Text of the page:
JINDAL: Well, look, we have cut our budget — we measure our success by the success of our people, not the success of government. George, we’ve cut our budget 26 percent, over 30,000 fewer state government employees. Our economy has grown twice as fast as the national economy, three times as fast. Job creation, look, I think the senator is a little sensitive.

The reality is, we’ve already had a one term senator from the Democratic Party who wanted to retreat from the war, that wanted to project American weakness. We don’t need to replace him with a one-term Republican senator that also wants to project that same weakness. All around the world, because we’re trying to lead from behind, you see Iran on the march, more influence in Iraq, in Syria and Lebanon. You see Russia on the march, more in eastern Ukraine. You see China on the rise in Asia. This is what happens when America tries to retreat from the world.

We need peace through strength. All that weakness does is provoke our enemies. We’re not going to defeat evil through weakness. Unfortunately, Senator Paul doesn’t seem to understand that.

STEPHANOPOULOS: I know you said you’re going to decide about your own run next month, but I wonder if you’re being overtaken by events. The field continues to grow every single day. You just don’t seem to be getting any traction. The latest poll out of Iowa, Bloomberg poll, has you tied for 14th. Is it too late?

JINDAL: No. George, a couple of things. On the Republican side, this will be an earned nomination, unlike the Democratic side, this is not a coronation.

I think voters want a big change. I think they want a candidate who is going to go to Washington, they want a president who is going to make not only a Republican president, but somebody who is going to go in there and rescue the American dream from becoming the European nightmare.

President Obama is drowning us in debt, more spending, more government dependence, more regulations, more taxes, that’s not the American dream. We need a president who will make big changes — I’m the only potential candidate that’s offered detailed policies. For example, on health care, foreign policy, energy, education.

Every Republican says they want to get rid Obamacare. We’re the only one offering detailed ideas about how do you actually do that?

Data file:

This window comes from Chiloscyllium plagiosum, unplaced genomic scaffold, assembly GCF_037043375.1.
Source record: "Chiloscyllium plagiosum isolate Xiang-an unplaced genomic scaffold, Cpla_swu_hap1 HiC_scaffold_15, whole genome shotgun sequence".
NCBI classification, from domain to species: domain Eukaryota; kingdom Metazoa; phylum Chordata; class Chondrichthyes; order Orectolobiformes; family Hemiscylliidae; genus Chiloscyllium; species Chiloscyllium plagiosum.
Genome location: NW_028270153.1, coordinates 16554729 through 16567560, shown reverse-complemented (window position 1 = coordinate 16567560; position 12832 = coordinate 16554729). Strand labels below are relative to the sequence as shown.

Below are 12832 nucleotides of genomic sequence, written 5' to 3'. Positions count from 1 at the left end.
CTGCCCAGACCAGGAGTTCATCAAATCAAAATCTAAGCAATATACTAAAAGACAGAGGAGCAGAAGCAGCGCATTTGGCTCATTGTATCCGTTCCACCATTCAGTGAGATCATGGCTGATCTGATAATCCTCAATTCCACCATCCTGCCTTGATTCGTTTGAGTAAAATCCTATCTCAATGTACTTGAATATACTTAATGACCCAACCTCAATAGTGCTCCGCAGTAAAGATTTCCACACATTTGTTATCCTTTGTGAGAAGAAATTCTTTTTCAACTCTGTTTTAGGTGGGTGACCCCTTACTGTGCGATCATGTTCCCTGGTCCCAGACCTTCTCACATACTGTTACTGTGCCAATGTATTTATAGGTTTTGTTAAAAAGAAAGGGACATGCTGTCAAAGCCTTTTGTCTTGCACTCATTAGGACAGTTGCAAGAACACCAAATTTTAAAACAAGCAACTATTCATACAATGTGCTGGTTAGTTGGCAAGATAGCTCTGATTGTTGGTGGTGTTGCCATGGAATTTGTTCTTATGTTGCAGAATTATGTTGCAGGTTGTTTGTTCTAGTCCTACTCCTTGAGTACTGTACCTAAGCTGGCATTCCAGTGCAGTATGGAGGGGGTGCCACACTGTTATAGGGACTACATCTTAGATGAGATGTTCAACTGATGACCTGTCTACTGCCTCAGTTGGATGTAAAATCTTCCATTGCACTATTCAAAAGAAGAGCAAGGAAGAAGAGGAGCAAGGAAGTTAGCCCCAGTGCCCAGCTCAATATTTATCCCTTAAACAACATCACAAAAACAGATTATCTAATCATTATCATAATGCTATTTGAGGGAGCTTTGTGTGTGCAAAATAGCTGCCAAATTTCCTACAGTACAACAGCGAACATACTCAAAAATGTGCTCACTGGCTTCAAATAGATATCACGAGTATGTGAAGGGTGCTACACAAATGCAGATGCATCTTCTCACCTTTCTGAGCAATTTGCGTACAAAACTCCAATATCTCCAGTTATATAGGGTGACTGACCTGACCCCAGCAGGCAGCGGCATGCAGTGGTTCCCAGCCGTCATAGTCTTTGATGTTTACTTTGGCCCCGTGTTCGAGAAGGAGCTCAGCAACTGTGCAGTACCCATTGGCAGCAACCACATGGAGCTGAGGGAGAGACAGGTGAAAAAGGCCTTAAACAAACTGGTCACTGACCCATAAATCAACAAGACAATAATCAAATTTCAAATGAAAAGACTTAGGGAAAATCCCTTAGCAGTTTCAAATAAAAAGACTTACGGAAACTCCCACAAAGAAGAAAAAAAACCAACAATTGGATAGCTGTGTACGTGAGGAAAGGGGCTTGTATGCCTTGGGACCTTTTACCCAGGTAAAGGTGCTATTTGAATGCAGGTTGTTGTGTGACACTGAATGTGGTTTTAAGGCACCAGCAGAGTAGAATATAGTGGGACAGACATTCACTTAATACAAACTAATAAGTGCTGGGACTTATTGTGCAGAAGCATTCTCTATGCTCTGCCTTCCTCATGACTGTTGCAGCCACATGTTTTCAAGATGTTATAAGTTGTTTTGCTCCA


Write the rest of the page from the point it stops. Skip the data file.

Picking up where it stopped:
STEPHANOPOULOS: But what do you make when you see someone with no governing experience like Dr. Ben Carson doing so well right now, doing so well in the polls, what does that tell you about what GOP primary voters are looking for?

JINDAL: Well, George, a couple of things, I’m still biased towards governors, especially vis-a-vis senators and others. I think that those that have run something either than the private sector over their states, we are better qualified. We’ve had now two terms of a president who needed on the job training, we can’t afford that again.

But the great thing is that this will ultimately be up to the voters. I think that in this election, at least on the Republican side, they’re not going to commit to like. They’re going to want to kick the tires. We have had — I think every politician says this is the most important election of our lifetime, this really is. I think voters want someone who can not just give a good talk, say good one-liner, they want somebody who can actually govern and can make big changes.

George, if we don’t shrink the size of the federal government, it’s going to overtake our economy. We have done that in Louisiana. We understand that as a government continues to grow, our people in the real world continue to suffer. Their incomes aren’t rising, we don’t see the real growth rate that we really deserve as a country.

STEPHANOPOULOS: Governor, it sure sounds to me like you’re ready to get in. Thank you for joining us this morning.

JINDAL: Thank you, George.